This past November, another artist-driven project sought to invoke the 1811 rebellion by way of historical reenactment. Over the course of two days, Dread Scott’s Slave Rebellion Reenactment completed a trek from Manuel Andry’s plantation in LaPlace, Louisiana, to Congo Square in New Orleans. The twenty-six mile, million-dollar-plus production was the culmination of a multi-year collaboration between Scott and the New Orleans arts nonprofit Antenna*, with the support of various foundations and private individuals. Various industrial plants lined the path of the reenactment, providing many photo-ops with thought-provoking juxtapositions. Live coverage of the journey was provided by The Guardian via Twitter. One of the two reporters assigned to tweeting about the event was the paper’s Southern bureau chief, while the other is normally assigned to cover gun violence and mass shootings. It struck me as an odd choice, but it was also macabrely fitting as, following their defeat by federal troops, many of the rebellion’s leaders and participants were publicly executed, their heads impaled on spikes along the road to New Orleans for all to see.
Slave Rebellion Reenactment looked to recast this historic episode as a “community-engaged performance and film production,” with the march doubling as a film set for British filmmaker John Akomfrah. Dressed in approximated period costumes, the reenactors made their way along the modified route shadowed by second and third lines of a film crew and members of the media, respectively. Questions of how to grapple with the rebellion’s bloody end were avoided altogether, as it was replaced by a “cultural celebration” in Congo Square. In a culture that has long made a spectacle of Black suffering, to avoid further brutalizing Black people in the fiction of performance art is the right decision. But to leave their deaths unacknowledged leaves those of us who have lived in their wake feeling a bit hollow. The one depiction of white death featured in Slave Rebellion Reenactment was buttressed by a Guardian reporter’s live tweets of that white actor’s thoughts, feelings, and intention to write about his fictitious death. His story came complete with family lore that he said included the names of militiamen who participated in putting down the rebels. In the microfiction that comprised this series of tweets, a white man dies for, and redeems the sins of, his fathers and is then offered swift compensation. So while the performance avoided unnecessary depictions of the brutal deaths of Black people, another kind of violence was invented. I wondered, as I followed the coverage of the reenactment, for whose benefit and comfort had the violence visited upon us actually been omitted?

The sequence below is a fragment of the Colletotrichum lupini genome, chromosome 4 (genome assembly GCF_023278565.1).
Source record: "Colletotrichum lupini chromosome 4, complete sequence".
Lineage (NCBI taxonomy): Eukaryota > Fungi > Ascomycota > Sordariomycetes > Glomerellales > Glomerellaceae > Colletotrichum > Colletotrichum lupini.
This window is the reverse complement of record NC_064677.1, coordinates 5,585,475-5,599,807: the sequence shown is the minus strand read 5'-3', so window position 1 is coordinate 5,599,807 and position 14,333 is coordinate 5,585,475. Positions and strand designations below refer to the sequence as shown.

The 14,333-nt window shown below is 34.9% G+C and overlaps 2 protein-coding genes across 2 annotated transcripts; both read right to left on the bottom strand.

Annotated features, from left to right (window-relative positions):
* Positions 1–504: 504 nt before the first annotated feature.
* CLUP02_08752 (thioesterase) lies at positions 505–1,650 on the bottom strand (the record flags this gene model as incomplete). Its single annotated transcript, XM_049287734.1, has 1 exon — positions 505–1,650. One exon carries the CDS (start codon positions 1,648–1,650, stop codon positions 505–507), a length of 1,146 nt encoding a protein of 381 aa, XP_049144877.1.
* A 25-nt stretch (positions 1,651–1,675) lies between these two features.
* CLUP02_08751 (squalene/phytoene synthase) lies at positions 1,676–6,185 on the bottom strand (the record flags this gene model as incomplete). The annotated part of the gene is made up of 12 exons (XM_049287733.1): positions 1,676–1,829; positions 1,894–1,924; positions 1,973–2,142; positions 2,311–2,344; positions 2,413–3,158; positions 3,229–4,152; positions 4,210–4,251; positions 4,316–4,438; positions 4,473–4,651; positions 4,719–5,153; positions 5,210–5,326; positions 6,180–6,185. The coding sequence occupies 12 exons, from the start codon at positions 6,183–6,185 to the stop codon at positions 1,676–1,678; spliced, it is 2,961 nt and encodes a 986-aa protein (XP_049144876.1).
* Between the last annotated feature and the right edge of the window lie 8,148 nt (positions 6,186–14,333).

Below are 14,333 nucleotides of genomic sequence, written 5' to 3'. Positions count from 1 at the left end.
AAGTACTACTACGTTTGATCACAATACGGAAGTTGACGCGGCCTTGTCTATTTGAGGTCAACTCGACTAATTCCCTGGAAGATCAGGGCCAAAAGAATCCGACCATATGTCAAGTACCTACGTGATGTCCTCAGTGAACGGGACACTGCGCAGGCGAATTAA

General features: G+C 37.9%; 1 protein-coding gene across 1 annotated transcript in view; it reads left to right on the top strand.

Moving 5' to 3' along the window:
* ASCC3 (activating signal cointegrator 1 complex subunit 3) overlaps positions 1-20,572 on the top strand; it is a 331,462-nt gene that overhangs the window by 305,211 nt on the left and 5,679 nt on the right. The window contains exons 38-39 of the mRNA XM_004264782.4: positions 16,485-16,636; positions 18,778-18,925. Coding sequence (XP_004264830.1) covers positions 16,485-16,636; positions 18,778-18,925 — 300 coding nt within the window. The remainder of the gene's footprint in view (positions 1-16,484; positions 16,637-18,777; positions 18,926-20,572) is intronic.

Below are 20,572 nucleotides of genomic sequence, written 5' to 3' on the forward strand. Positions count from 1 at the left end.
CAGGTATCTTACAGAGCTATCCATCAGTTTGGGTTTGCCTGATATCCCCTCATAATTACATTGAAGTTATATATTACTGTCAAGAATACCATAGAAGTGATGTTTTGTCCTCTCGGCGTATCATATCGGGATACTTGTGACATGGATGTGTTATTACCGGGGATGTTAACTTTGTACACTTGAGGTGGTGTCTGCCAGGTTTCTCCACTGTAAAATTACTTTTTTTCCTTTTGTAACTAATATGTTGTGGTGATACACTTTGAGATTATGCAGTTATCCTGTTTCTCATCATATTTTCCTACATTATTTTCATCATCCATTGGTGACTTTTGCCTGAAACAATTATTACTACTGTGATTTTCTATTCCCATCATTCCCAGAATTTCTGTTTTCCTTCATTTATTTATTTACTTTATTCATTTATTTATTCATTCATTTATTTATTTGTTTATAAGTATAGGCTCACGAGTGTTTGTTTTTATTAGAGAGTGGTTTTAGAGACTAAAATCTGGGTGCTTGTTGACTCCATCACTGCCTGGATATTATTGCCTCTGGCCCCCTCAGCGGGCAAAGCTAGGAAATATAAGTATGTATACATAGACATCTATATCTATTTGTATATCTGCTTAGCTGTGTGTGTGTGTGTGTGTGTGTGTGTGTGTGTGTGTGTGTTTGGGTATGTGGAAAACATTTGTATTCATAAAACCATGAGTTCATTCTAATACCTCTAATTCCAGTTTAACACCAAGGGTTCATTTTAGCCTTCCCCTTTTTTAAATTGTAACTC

While the past was being reenacted, Black people in the here and now are being left in real peril by the brigands.
One reenactor, New Orleans native Kim Coleman, remarked upon the sheer degree to which white spectators outnumbered Black ones. From her perspective, it was a visceral reminder that the project had failed to connect with the very community whose history was being staged. Coleman said that, for her, the contagious excitement and energy that the march started with dissipated quickly. It became clear that the film crew’s need to capture particular shots cinematically was the project’s chief priority. Though she had joined the project through a partnership with a local cultural institution—a form of recruitment that suggests self-selection and proverbial “community engagement”—by day’s end she felt like an anonymous extra. “In the end that’s what we all were,” Coleman said. She did not return for the second day of filming.